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Cast Diversity at Decade High, but BIPOC & Women Remain Underrepresented Off-Camera

Cast Diversity at Decade High, but BIPOC & Women Remain Underrepresented Off-Camera, according to a UCLA report.

In the most recent UCLA Hollywood Diversity Report, it was discovered that BIPOC “collectively met or exceeded proportional representation among the main cast” across broadcast, cable, and streaming platforms for the first time since the study’s inception nine years ago. Latinx people continue to be glaringly underrepresented on television, whereas Black and multiracial actors have dominated this milestone. The survey also discovered that since White men producers continue to earn larger budgets, career chances are not fairly dispersed to women and minorities working in the business and that the TV industry has become increasingly fragmented in the aftermath of the epidemic.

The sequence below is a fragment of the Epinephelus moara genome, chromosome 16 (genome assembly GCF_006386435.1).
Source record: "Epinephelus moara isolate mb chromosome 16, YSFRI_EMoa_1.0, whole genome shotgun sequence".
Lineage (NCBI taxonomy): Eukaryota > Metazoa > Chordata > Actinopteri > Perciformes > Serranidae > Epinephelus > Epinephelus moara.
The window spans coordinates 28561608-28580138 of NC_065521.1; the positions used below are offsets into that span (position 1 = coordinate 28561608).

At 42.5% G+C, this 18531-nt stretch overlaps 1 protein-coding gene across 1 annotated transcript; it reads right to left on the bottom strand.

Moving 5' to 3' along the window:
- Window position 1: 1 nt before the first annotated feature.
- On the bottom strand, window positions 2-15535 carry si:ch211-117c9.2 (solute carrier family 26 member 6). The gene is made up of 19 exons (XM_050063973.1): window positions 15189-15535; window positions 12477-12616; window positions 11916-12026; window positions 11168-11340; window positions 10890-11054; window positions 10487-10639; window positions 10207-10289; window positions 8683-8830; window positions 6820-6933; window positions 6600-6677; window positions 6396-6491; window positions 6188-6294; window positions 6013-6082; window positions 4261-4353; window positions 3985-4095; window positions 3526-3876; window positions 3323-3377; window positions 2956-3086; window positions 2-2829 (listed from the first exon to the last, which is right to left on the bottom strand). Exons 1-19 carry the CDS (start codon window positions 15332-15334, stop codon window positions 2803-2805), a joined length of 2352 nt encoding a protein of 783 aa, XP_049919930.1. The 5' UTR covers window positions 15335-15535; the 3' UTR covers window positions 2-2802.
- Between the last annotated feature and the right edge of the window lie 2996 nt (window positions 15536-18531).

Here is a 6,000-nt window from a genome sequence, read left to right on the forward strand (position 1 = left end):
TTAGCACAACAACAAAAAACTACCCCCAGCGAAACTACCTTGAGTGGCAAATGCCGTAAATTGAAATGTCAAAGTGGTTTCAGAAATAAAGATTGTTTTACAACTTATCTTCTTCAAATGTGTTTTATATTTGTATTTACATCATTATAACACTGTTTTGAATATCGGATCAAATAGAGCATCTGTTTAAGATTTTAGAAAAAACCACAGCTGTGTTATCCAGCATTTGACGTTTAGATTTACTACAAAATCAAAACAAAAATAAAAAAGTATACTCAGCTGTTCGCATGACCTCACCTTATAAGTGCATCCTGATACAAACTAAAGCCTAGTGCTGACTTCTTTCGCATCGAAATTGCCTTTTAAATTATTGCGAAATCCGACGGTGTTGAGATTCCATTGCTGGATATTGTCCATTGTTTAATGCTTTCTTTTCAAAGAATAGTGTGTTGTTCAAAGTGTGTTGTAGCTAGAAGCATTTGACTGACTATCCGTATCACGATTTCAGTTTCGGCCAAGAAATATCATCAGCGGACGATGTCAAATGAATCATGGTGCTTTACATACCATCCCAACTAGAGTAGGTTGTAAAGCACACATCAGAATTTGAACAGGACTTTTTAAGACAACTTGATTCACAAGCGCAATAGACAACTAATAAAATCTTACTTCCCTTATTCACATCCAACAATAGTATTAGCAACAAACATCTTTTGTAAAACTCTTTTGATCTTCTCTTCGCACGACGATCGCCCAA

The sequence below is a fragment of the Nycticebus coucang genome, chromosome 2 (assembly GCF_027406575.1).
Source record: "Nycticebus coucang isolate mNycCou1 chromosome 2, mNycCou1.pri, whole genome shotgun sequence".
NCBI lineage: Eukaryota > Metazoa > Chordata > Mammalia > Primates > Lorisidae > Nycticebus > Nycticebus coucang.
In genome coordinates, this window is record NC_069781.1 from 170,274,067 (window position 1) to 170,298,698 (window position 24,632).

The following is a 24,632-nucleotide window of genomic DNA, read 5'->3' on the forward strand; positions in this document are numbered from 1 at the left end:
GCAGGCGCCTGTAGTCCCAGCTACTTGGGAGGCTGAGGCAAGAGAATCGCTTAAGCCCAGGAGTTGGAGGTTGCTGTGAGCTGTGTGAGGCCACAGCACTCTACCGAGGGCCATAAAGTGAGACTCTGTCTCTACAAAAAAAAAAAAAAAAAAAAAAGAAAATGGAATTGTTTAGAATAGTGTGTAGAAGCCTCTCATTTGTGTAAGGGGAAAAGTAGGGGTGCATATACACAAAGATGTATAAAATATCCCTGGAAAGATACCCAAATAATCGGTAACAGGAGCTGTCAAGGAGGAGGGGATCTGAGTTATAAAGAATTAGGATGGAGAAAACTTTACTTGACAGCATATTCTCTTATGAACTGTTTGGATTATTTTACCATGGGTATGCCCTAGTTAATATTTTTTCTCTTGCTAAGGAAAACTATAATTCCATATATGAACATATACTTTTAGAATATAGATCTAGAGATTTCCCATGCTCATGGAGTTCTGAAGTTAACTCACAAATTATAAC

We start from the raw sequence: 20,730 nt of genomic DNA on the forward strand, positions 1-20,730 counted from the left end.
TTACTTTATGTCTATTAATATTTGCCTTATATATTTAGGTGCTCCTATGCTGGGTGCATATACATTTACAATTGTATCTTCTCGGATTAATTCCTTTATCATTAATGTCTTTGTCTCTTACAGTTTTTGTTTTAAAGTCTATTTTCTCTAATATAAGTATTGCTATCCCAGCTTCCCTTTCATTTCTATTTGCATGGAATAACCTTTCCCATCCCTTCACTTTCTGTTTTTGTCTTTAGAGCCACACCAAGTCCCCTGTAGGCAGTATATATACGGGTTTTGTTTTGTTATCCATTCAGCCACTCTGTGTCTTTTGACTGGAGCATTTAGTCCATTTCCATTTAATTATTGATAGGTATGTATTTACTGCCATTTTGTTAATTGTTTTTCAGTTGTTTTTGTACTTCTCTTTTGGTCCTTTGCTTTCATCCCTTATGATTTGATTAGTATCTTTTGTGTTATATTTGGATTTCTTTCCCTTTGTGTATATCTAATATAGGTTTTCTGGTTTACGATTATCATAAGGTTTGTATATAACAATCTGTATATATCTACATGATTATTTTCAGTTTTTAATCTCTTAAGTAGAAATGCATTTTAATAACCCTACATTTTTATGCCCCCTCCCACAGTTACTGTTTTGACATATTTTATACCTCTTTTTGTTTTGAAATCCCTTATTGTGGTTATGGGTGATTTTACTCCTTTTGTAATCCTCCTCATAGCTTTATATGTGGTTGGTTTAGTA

The yearly study conducted by UCLA’s Institute for Research on Labor and Employment (IRLE) looks at how diversity affects the TV industry’s financial performance. This year’s survey analyzed 407 scripted broadcast, cable, and digital platform TV shows to examine how women and BIPOC were portrayed on-screen and in the background during the 2020–21 television season. This year’s study featured a thematic focus on mid- and post-pandemic entertainment consumption since “people were still mostly confined to their houses throughout the beginning of the season and only slowly started to venture out as the season proceeded owing to businesses re-opening.”